One from three

_DS83269_finalI’m not usually someone who likes to include people in images taken of the great outdoors. But there are always exceptions. People sometimes provide a sense of scale – important in mountainous country when the vastness of the landscape can only be appreciated if it is contrasted by the smallness of mankind walking within that ‘scape.

Images of paths can benefit from a figure or two to provide a focus of interest, and whenever I see a ridge or a horizon with a sky beyond I’m prepared to wait for someone to come into view. And that’s where life can get difficult as was the case with acquiring (or more accurately I should say ‘creating’) the image above. I spotted this little group of mother, son and family dogs approaching this point and thought they would make an interesting group – I loved the muted colours – as they breasted the ridge. The camera’s data shows I shot three images within a three-second time-frame. The window of opportunity was that narrow. It was simply shoot and hope – waiting to catch the ideal relationship at the crest of the ridge was a recipe for a missed opportunity.

Back home it was clear there was no ‘right’ shot – they were all ‘misses’. One out of the three elements was OK in each shot, the other two elements were not. I was about to hit Delete when I thought: the background is just about identical, why don’t I try assembling an image by combining the best elements of the three original images: mother from one, dogs from another, and child from the third. And that is what I did as you see in the image above – Clone tool to the rescue once again.

The three original images are in the gallery below, click on the first and navigate through. Then look at the final image at the top of this Post again. The lesson from this experience is that faced with a shot of people on the move (over whom you have no control), take more than one image. So often an image is ruined by something as simple as an odd-angled arm, an awkward leg, or a turned head. The more I use Photoshop the more impressed I am with the potential of the Clone tool to help me to rescue images that a few years ago I would never have thought could be rescued.


About LensScaper

Hi - I'm a UK-based photographer who started out 45+ years ago as a lover of landscapes, inspired by my love of outdoor pursuits: skiing, walking and climbing. Now retired, I seldom leave home without a camera and I find images in unexpected places and from different genres. I work on the premise that Photography is Art and that creativity is dependent on the cultivation of 'A Seeing Eye'. I'm not averse to manipulating images to produce derivatives that may sometimes be far removed from the original.
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12 Responses to One from three

  1. Sue says:

    Haha – the camera never lies!!


  2. shoreacres says:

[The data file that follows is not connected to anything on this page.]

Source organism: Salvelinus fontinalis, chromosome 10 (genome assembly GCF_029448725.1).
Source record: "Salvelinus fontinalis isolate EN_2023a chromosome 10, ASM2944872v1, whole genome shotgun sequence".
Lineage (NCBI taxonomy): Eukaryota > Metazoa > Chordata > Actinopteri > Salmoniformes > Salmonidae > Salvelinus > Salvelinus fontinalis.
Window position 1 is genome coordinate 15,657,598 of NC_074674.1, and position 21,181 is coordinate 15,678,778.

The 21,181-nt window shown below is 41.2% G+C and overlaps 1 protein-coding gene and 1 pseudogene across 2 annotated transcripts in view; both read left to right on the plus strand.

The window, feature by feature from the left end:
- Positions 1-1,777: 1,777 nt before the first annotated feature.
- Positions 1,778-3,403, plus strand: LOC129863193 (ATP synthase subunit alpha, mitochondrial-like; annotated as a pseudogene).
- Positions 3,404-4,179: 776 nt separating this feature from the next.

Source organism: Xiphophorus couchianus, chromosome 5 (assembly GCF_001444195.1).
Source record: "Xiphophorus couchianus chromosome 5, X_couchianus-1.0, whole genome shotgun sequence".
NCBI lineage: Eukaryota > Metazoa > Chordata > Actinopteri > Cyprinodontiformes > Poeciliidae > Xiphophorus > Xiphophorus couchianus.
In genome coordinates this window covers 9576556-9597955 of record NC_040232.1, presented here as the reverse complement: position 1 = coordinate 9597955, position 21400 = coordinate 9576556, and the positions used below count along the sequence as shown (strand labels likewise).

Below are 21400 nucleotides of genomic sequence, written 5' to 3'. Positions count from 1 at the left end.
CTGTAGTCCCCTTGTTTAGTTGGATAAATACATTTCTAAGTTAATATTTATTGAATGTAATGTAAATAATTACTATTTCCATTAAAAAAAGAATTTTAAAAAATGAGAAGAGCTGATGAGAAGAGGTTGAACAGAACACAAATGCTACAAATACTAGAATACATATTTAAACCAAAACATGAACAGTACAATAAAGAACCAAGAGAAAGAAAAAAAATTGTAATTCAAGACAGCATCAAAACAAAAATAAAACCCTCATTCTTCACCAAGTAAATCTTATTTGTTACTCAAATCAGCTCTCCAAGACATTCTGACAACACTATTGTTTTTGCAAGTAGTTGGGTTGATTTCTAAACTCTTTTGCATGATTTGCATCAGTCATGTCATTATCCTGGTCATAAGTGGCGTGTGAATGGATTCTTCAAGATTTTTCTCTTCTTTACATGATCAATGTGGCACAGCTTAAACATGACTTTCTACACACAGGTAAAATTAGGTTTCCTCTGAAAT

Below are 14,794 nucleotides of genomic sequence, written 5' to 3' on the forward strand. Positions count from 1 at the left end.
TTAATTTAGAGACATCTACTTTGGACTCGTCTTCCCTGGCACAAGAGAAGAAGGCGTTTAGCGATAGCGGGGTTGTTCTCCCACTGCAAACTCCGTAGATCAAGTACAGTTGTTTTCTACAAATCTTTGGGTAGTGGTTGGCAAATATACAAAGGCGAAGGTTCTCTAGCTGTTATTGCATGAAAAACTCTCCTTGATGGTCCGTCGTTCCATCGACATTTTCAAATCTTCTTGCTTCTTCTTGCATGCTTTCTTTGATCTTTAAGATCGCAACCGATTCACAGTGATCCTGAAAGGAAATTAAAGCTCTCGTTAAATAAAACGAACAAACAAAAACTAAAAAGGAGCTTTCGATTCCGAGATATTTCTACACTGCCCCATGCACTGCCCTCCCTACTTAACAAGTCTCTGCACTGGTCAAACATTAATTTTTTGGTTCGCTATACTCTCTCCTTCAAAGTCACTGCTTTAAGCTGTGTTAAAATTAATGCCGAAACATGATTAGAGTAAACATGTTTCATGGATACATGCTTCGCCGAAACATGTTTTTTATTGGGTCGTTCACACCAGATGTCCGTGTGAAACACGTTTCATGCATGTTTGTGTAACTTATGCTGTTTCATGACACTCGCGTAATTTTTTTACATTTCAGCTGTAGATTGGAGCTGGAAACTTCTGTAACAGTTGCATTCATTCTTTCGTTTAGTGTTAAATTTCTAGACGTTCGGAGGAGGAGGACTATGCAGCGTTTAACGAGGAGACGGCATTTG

Hmmmm…. I admire the technique, but I’m not sure how I feel about the process generally. The result is a great photo — but it’s not real. Or is it? One thing’s for sure — your final result is a better photo than the others. And it must be terrific fun to create something like this.

    I suppose in a way it’s as much painting as photography. No one would fuss if Seurat took out his paints and rearranged the picnic party on the river bank. And really — that’s all you’ve done.


    • LensScaper says:

      You raise an interesting discussion point, Linda. One thing we will never know about paintings from the past is what is true and what is not. I saw a fascinating exhibition of work by Canaletto a few years ago which compared his paintings of particular views of Venice with painting of the same view by his contemporaries. The prominence of individual buildings varied considerably, due it was considered, according to who was paying for the painting and who owned which building.

      Nowadays with photography we can airbrush out imperfections and fatten or slim-down people. I think moving individuals around within an image to make a more harmonious family grouping (although not a true interpretation of their exact alignment) would be appreciated by those involved if they ever saw the results. Adjusting the landscape to create a false landscape would be frowned upon, and quite rightly. But removing TV aerials from roofs – I do that regularly. Are we all happy with that? It would make an interesting topic for a debate, wouldn’t it.


  3. oneowner says:

    Very clever editing, Andy. Good technique but the hard part is the pre-visualizing.


    • LensScaper says:

      Thanks Ken. In this instance there was no pre-visualzing. It was all about: how do a rescue an image. But maybe I will shoot more with the confidence of knowing I can re-construct a grouping of people after the event.


  4. Chillbrook says:

    A reaaly nice result Andy. Takes a bit of practise but it’s an incredibly powerful tool!


  5. seekraz says:

    Would have never known…nicely done, Andy.


  6. Len says:

    Nicely processed Andy. I would not have known.


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